How Can One Understand the Changing Diagnostic Terminologies

Time and space do not permit us to answer this question! The only safe method is to ask the other persons what terminology they are using and try to work out a mutually satisfactory translation! One may refer to books already in print on tumors [4,5,6,7,8] and other diseases [10], but one must remember that these were probably out of date before they were published! The classifications and terminologies on tumors are especially numerous, complicated and controversial, particularly when considering gliomas. The logical difficulties are circular: without knowing the histological variations, one cannot tabulate the biological variables. Even though there are some strange compromises that provoke continuing criticisms, the current World Health Organization's classification should be supported as an heroic attempt to standardize terminologies internationally -with all the inherent biases of international relations considered - since this approach is likely to be far more advantageous in the long run. In the mean time, a comment comparing other terminologies is frequently necessary.

As for the future, at least one of us believes that the ultimate resolution lies in actually measuring the growth rates and degree of infiltration to truly define high, intermediate or low grades and to suggest the probable degree of resection that should be attempted. The past behavior should predict the future at least sufficiently accurately to suggest when the next follow-up scans should be obtained and how frequently thereafter, thus providing some estimate of how effective the therapy has been in that particular patient [11,12]. Figure 3.22 illustrates the growth of the average diameter linearly with time, a pattern typical of infiltrating gliomas of low and high grade, the velocities differing by a factor of 10, each extreme being an average of +50%, as estimated by Woodward et al. [13]. By contrast, constant volume-doubling times are typical of the exponential growth of solid tumors (Fig. 3.23). Over short periods of time the proof of one mathematical formula or the other may be difficult clinically, but the difference over long periods of time is really quite striking (Fig. 3.23). The biological difference relates to the subclinical and more or less sub-microscopic, invisible, infiltrating cells that convert the "edge" of the detectable tumor into a "travelling wave" that expands linearly with time rather than exponentially, as occurs if there is no external diffusion of cells.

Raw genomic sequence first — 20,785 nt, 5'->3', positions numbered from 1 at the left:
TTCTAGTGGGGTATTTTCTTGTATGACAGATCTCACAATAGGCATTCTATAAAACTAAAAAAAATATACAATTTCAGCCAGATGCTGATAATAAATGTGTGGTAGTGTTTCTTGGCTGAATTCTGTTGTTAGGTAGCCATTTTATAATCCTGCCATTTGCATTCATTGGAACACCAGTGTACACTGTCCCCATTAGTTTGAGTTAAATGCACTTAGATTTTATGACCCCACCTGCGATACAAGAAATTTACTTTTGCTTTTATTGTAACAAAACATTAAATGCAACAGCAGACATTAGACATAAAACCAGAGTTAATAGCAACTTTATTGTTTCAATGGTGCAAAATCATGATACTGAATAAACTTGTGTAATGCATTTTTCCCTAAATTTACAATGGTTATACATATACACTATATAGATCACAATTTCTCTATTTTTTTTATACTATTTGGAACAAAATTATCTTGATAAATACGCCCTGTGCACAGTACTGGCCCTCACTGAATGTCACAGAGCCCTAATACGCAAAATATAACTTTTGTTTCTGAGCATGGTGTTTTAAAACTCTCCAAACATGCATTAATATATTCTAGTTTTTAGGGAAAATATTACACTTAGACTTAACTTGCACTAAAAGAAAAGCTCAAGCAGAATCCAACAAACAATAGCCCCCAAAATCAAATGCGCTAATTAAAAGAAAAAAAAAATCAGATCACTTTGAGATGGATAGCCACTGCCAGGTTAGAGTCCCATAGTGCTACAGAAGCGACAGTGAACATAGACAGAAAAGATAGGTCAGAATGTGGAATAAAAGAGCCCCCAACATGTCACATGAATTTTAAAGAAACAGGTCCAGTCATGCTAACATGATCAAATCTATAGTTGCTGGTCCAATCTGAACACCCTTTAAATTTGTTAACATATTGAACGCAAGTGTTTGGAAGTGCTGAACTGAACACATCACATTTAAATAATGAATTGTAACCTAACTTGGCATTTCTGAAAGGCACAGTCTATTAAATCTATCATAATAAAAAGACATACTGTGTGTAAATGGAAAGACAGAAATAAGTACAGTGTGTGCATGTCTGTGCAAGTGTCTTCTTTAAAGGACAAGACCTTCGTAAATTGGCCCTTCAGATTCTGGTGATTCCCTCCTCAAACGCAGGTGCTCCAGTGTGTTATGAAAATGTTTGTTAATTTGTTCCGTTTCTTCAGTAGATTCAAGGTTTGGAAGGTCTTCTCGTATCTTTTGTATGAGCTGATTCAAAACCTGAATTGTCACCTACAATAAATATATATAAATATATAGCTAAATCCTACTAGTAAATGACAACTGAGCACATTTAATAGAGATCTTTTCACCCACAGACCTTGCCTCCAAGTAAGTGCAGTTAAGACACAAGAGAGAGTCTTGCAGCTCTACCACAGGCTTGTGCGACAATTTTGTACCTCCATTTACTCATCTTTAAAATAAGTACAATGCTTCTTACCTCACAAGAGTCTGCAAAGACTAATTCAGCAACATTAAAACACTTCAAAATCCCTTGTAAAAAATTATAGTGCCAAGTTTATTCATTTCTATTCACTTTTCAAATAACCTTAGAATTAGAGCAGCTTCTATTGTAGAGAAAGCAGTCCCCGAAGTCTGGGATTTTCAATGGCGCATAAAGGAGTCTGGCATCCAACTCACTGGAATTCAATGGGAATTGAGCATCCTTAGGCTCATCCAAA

When all is said and done, there are only a few gliomas that are susceptible to total resection: cerebellar astrocytomas and PXAs. In these cases, frozen section studies of the "margins" should be useful, and the surgeon should be tempted into resecting more than the gross may suggest, without, of course, increasing the patient's disability.

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Cure Your Yeast Infection For Good

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